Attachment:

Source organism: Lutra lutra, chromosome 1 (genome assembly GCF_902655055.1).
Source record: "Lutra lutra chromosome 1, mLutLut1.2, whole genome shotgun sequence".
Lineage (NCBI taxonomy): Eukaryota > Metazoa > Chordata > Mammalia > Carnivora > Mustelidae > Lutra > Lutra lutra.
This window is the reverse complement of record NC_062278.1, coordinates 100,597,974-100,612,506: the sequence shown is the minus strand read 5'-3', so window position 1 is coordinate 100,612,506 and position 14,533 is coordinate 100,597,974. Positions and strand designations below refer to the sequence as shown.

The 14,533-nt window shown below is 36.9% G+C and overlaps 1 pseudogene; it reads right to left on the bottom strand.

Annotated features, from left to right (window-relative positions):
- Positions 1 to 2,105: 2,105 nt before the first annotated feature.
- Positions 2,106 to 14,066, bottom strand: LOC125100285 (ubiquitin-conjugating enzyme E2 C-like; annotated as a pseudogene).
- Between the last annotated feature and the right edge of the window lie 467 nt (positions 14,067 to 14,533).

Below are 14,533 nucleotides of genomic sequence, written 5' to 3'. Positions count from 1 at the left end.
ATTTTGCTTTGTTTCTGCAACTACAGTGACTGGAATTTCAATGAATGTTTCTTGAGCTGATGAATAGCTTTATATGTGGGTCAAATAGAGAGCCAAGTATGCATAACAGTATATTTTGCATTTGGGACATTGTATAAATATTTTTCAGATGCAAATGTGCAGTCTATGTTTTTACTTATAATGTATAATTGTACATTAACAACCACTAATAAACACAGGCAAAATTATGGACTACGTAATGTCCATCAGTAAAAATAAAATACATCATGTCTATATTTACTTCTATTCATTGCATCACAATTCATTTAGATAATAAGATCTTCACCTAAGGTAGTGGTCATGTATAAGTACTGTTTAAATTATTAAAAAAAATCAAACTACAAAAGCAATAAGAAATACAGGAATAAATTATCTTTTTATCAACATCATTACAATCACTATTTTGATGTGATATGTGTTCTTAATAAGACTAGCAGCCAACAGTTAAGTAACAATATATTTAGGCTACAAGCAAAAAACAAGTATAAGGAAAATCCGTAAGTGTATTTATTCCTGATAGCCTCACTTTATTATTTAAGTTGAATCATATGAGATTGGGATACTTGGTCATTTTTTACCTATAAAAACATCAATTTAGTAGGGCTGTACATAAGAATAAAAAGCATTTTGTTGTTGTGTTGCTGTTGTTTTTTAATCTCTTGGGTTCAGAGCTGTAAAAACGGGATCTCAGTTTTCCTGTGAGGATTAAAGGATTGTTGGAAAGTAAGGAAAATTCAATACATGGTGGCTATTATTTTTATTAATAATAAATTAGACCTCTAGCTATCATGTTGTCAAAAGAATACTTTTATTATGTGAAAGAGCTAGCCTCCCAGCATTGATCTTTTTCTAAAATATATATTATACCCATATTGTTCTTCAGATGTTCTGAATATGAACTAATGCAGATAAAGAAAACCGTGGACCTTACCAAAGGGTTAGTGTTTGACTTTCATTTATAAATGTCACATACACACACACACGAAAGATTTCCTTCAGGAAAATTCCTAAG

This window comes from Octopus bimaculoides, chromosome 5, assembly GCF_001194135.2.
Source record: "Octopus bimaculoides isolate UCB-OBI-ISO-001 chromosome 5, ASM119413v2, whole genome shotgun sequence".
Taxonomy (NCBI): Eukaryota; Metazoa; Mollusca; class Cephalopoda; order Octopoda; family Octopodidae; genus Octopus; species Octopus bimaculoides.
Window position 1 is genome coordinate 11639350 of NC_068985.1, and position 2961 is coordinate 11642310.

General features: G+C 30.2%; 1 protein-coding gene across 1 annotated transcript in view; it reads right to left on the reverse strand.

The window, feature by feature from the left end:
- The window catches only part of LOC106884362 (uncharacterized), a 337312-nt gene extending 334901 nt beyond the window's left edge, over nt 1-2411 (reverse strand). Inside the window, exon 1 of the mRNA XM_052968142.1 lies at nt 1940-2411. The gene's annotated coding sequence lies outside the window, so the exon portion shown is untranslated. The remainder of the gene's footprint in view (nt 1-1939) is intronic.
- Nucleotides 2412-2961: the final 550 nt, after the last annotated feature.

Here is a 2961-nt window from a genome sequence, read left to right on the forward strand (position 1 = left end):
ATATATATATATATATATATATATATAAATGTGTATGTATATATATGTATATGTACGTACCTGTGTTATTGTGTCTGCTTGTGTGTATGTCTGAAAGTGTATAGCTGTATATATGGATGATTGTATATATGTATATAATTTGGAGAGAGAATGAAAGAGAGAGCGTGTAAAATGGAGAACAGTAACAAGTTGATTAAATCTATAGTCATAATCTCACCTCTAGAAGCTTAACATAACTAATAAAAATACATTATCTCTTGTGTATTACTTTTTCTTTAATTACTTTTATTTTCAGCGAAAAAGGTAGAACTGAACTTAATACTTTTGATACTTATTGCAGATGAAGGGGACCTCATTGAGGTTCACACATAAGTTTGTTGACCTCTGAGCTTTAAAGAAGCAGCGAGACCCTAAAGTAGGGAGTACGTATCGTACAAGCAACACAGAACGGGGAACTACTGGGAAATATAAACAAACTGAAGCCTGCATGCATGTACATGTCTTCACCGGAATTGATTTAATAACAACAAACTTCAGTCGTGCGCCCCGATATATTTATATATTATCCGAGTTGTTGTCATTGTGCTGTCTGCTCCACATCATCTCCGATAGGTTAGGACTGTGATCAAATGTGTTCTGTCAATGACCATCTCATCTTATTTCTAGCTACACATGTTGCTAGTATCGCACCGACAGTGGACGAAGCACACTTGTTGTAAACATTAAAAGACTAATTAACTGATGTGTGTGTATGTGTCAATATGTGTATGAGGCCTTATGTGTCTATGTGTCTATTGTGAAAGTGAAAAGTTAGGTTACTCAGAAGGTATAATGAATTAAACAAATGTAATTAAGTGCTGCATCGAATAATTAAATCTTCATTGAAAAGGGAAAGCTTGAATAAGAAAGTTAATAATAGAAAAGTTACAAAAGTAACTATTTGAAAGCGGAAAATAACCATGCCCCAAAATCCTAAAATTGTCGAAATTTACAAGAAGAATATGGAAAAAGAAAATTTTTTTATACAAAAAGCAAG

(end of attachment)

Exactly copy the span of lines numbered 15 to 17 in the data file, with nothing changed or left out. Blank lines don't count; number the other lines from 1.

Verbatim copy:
Window position 1 is genome coordinate 11639350 of NC_068985.1, and position 2961 is coordinate 11642310.

General features: G+C 30.2%; 1 protein-coding gene across 1 annotated transcript in view; it reads right to left on the reverse strand.

The window, feature by feature from the left end: